Adulting 101: Building Your Credit Score


So, let’s talk about credit.


Question…when was the last time you checked your credit score? Or maybe a better one is, have you ever looked at your credit score?


Credit scores are one of the many important topics that young adults are expected to have figured out without it ever being taught to us. A credit score is a numerical expression based on a level analysis by credit bureaus of a person's credit files.


This score is used to determine the creditworthiness of an individual. In other words, a three-digit number affects your ability to do basic adult things such as buying or renting a house, apartment, car and so much more.


If any of those things aren't important to you now as a college student, they definitely will be very soon after you graduate. Don’t fear though, there are many ways to get your credit score in check.


In order to build your score, I first suggest checking your score to have an idea of what you’re working with. A great website to use is CreditKarma; this site gives you your score for free, they even have an app you can download which makes it super convenient.


If you haven’t started building your credit, it is very likely that your score is a bit low, in the 600 range. This is due to the fact that you have no credit history. Having no credit history isn’t as bad as having bad credit, however, you are likely to receive the same responses from creditors as someone that has bad credit history because they have no way of confirming your creditworthiness.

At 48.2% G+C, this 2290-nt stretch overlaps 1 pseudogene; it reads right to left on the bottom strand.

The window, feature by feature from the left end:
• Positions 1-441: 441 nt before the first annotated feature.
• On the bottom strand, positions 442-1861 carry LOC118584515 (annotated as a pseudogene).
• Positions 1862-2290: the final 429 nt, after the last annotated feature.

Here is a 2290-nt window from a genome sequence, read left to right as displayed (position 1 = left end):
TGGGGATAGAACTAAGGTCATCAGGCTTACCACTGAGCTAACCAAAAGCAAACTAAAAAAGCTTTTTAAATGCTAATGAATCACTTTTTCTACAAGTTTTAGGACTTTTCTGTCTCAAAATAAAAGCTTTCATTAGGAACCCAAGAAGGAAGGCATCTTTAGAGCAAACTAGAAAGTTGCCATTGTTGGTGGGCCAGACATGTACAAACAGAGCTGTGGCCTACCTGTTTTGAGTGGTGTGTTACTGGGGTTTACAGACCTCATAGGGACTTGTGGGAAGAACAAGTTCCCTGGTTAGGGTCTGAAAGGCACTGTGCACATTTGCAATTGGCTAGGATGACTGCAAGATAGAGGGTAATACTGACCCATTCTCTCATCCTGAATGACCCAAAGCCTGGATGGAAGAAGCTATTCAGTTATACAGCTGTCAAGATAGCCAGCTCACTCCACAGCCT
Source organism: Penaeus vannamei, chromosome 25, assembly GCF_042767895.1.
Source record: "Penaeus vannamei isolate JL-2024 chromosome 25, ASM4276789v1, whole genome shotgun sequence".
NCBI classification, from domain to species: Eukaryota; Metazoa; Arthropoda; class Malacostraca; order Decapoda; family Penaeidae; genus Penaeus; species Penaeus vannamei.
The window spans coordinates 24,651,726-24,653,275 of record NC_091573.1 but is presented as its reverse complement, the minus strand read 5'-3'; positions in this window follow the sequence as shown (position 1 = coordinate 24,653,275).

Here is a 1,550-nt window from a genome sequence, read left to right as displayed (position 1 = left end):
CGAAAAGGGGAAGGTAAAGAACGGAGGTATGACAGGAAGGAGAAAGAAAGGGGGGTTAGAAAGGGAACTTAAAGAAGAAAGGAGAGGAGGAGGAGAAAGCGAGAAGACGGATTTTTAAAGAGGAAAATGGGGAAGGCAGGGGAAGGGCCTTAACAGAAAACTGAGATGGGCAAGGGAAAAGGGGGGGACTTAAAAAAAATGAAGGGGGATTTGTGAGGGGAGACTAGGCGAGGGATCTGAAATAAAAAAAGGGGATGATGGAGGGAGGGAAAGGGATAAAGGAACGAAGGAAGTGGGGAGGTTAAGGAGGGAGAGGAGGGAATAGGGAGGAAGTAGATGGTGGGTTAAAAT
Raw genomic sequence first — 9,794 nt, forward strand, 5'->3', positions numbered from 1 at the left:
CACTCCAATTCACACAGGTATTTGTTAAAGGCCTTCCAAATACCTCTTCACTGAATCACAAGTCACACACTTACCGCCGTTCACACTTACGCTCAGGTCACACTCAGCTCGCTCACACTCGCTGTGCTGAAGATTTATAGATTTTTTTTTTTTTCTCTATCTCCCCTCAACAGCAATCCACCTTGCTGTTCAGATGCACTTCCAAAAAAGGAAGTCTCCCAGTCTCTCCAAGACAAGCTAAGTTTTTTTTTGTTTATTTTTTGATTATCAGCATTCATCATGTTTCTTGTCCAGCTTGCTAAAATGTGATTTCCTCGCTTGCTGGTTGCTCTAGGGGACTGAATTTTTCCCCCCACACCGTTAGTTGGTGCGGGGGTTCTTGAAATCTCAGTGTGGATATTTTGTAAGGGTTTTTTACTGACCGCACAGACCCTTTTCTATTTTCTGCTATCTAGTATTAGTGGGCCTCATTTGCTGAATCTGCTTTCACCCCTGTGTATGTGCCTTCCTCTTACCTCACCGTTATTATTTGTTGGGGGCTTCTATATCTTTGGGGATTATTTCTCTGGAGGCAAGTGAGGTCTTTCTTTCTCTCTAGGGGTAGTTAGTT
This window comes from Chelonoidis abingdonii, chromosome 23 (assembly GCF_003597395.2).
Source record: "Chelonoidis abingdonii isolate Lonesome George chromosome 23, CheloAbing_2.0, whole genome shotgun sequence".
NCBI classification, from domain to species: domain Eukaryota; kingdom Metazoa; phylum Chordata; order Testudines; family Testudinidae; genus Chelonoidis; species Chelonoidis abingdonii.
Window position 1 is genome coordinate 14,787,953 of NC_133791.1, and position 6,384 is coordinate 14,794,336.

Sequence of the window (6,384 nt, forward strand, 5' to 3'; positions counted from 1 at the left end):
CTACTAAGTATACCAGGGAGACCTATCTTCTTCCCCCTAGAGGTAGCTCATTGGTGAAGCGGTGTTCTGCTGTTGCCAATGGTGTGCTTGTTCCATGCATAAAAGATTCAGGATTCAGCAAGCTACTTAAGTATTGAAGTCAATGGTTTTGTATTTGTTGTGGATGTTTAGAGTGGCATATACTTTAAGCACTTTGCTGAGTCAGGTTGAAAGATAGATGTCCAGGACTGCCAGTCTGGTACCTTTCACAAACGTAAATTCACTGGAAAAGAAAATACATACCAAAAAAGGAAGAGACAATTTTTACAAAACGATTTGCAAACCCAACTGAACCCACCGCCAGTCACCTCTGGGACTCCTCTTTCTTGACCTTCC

Here are a few quick tips on how to build credit:

1. Start off with a secured credit card – Use this card for necessities only! Never use it to buy things you wouldn't usually buy and only spend what you can pay back…because you have to pay it back.

2. Make your payments on time – Any payment you owe, not just your credit cards. Pay them back in full and on time.

3. Keep your accounts open as long as you can – No, it doesn't have to be as big as a mortgage. It can be as small as a basic credit card but keeping that account open for as long as possible and keeping up with the payment shows creditors you are responsible enough to make your payments on time thus increasing creditworthiness and credit score.